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Off season hunting opportunities: The islands of Hawaii

 

Spanish goat hunting in Maui Hawaii
Spanish goat from Maui, Hawaii. Photo credit: Pedro De Ampuero of KUIU Europe

Winter and early spring tend to be a really slow time for hunting. Finding things to break the monotony and cabin fever can be a struggle this time of year. Sure, you can test new equipment, practice, exercise, and think about what hunts to go on next season, but why not keep those skills honed the best way there is... in the field, chasing big game animals. Hunting in Hawaii is an exciting way to escape the winter lull and get in the field while enjoying sunshine and mild temperatures. Hunting in the tropical islands can be surprisingly affordable and a great way to keep those hunting skills on point. Often times, harvesting an animal in Hawaii doesn’t require weeks of hitting the hills; only a couple of days can be sufficient time to bring home one of these exotic trophies. Game animals on the Hawaiian Islands see less hunting pressure and have few natural predators, which means that they tend to be a bit more docile than the ones we see locally. A family vacation with a few days scheduled in to do some hunting is a great way to keep the spouse and kids smiling and still sneak out for a little hunting time.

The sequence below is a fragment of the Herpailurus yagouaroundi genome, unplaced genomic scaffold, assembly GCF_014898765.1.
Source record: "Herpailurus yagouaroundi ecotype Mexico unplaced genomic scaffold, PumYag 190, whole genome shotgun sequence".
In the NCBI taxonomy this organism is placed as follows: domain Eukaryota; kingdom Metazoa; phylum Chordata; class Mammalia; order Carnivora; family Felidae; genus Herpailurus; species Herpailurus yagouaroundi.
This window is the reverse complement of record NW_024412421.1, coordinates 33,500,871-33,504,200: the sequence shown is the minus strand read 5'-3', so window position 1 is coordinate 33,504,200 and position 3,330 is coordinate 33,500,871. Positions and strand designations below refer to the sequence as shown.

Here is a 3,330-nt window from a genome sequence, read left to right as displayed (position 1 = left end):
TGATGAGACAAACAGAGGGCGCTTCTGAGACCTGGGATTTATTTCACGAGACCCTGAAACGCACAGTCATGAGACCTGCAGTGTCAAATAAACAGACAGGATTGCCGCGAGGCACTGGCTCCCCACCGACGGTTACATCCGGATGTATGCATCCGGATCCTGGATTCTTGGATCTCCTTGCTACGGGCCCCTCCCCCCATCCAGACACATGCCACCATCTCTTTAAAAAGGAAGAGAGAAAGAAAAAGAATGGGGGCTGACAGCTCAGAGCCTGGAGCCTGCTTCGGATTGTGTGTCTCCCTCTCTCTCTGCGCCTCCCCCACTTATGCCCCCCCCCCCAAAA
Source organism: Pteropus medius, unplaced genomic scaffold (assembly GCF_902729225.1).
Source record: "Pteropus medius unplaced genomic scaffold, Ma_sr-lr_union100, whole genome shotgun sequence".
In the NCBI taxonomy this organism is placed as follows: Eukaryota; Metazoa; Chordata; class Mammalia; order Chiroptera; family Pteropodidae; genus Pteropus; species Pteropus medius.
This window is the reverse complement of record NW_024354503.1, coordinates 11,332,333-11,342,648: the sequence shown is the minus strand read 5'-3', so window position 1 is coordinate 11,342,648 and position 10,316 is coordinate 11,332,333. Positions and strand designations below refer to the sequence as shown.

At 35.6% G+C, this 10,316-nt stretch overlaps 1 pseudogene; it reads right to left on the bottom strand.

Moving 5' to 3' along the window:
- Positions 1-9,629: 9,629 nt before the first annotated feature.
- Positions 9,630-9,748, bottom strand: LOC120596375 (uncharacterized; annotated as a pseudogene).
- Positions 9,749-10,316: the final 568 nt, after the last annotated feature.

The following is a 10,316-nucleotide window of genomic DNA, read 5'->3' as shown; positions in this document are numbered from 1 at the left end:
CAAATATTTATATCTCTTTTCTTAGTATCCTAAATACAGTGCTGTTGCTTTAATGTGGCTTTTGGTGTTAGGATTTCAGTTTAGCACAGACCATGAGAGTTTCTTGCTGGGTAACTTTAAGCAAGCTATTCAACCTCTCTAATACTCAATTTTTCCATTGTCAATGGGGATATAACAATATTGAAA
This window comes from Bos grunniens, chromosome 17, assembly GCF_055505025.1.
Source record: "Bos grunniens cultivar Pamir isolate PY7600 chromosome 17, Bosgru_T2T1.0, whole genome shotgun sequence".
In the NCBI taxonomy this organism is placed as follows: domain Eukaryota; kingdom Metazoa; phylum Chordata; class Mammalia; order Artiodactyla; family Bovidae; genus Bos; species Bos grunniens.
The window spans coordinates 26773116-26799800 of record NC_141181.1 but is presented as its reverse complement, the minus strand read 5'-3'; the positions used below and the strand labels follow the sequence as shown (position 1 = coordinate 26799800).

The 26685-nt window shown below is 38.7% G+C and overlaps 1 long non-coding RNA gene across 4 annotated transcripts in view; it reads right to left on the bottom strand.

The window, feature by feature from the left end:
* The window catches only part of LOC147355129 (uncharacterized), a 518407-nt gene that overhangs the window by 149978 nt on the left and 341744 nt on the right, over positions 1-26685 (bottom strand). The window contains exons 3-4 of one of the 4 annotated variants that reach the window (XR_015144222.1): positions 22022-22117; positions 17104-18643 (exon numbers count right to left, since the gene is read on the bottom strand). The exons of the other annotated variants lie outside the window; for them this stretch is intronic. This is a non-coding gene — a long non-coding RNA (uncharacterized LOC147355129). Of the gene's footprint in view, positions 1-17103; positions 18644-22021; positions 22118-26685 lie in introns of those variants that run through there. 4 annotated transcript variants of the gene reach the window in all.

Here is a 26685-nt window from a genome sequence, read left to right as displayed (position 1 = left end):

Eric Baler Hawaii Spanish goat
Eric Baler with an archery Spanish goat from Hawaii.

It may be a surprise to some, but there are actually many species of big game animals available to hunt on the islands including feral pigs, mouflon sheep, feral sheep, mouflon-feral hybrids (often called black Hawaiian sheep), axis deer, blacktailed deer and feral goats. Most hunting is done by spot and stalk and temperatures are typically in the 70’s and 80’s during the day. The terrain varies from mild rolling hills to steep rugged country and cliffs. The windward sides of the islands tend to receive the most moisture and vegetation can be very rainforest-like and dense.
 

Hawaii hunting landscape
Typical hunting landscape in Hawaii. Photo credit: Pedro De Ampuero of KUIU Europe

The leeward sides of the islands are less vegetated and can even become so dry that they resemble a desert. Be aware that elevation changes can also be extreme, with everything from sea level up to 13,800 feet at the peak of Mauna Kea on the island of Hawaii. Whatever island you decide to hunt, you should never need much more than a t-shirt, which is a nice break from the snow and cold of the mainland U.S.

Cost and requirements

The biggest expense when traveling to Hawaii is airfare and lodging. Watching ticket brokers, such as Expedia and Orbitz, or booking through a travel agent is the best way to find airline and lodging packages for cheap. Make sure to get a hunter education letter of exemption before your trip so that you can purchase a hunting license. You can print the letter of exemption form, fill it out and return it to the appropriate address.
 

Pedro De Ampuero with a Maui Hawaii mountain boar
Pedro De Ampuero with a Maui Hawaii mountain boar. Photo credit: Pedro De Ampuero of KUIU Europe